Excor Pediatric Ventricular Assist Device shows greater survival rates than standard-of-care bridging therapy, study shows

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A study published in the current issue of the New England Journal of Medicine (NEJM) has shown that survival using the Excor Pediatric Ventricular Assist Device (VAD) (Berlin Heart) is significantly greater than the standard-of-care (extracorporeal membrane oxygenation, or ECMO) as a bridging therapy for children in need of a heart transplant.

The EXCOR trial is a prospective, multicentre, single-arm cohort study. Children implanted with the Excor Pediatric VAD as a bridge to cardiac transplantation were compared to a historical control group of children supported by ECMO that were selected from the Extracorporeal Life Support Organization registry. Seventeen paediatric cardiac centres in the United States and Canada participated in the trial.


Charles D Fraser, Jr, surgeon-in-chief and head of the Division of Congenital Heart Surgery at Texas Children’s Hospital, and professor of Surgery and Paediatrics at Baylor College of Medicineserved as the national principal investigator for the clinical trial.


A total of 48 patients in need of support (ages 16 and under) were divided into two cohorts based on body size. Each cohort included 24 patients, cohort 1 included the smaller participants and cohort 2, the larger participants. Among participants in cohort 1, median time of support was 27 days in contrast to the matched ECMO control median support time of 5 days.  In cohort 2, the median support time was 43 days whereas the ECMO control group was supported a median of 5 days. Overall, 88% of participants in cohort 1 and 92% of participants in cohort 2 survived to either heart transplantation or weaning with the use of the Excor device.


Serious adverse events in cohort 1 and cohort 2 included major bleeding (in 42% and 50% of patients, respectively), infection (in 63% and 50%), and stroke (in 29% and 29%).


“The Excor Pediatric Ventricular Assist Device represents a major medical advance in the treatment of children who need a heart transplant,” said Fraser. “Most of these babies and children would not otherwise survive without the support of Excor while awaiting donor hearts. I know that I speak for all of the medical professionals who participated that we are tremendously gratified to have been a part of this ground-breaking study.”


“Until the FDA approved Excor, options for mechanical circulatory support as a bridge to heart transplantation in children with severe heart failure were finite,” said Robert Kroslowitz, president and CEO of Berlin Heart’s North American operations. “More specifically, the effective period of ECMO support is typically limited to only 10 days before life-threatening complications ensue that often preclude transplantation. The narrow duration of support afforded by ECMO is often inadequate considering current waiting times for a paediatric heart transplant (a median of 119 days for all infants in 2008). Consequently, less than 50% of the children supported on ECMO survive to undergo heart transplantation.”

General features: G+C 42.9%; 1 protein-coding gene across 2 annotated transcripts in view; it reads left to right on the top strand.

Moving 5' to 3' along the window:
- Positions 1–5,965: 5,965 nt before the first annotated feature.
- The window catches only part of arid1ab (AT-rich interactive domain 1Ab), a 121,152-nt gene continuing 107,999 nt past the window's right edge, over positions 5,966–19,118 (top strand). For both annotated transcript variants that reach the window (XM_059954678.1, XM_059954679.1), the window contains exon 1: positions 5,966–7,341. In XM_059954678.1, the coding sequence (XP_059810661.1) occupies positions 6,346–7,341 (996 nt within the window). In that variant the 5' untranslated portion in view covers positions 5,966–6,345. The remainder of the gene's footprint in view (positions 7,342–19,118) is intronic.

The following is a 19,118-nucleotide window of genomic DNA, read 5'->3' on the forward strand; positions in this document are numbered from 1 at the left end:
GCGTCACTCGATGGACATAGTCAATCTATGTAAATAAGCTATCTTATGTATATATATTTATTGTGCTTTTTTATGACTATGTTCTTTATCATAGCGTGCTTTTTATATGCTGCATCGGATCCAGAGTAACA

“Publication of the Excor study results in one of the most esteemed peer-reviewed medical journals in the world offers strong testimony that the FDA’s recent approval of Excor represents a landmark event for children suffering from terminal heart failure,” said Kroslowitz. “Indeed, the worldwide medical community is now offered this lifesaving device to support desperate children who would not otherwise survive while waiting for a heart transplant.”


About the Excor Pediatric VAD

 
The Excor Pediatric VAD is a mechanical cardiac support system for critically ill paediatric patients suffering from severe heart failure. The system is designed to support paediatric patients of all age groups, from newborns to teenagers, and is intended to bridge patients awaiting heart transplantation from days to many months, until a donor heart becomes available. The FDA granted humanitarian device exemption approval for Excor in December 2011. The device is also approved for use in Europe and Canada.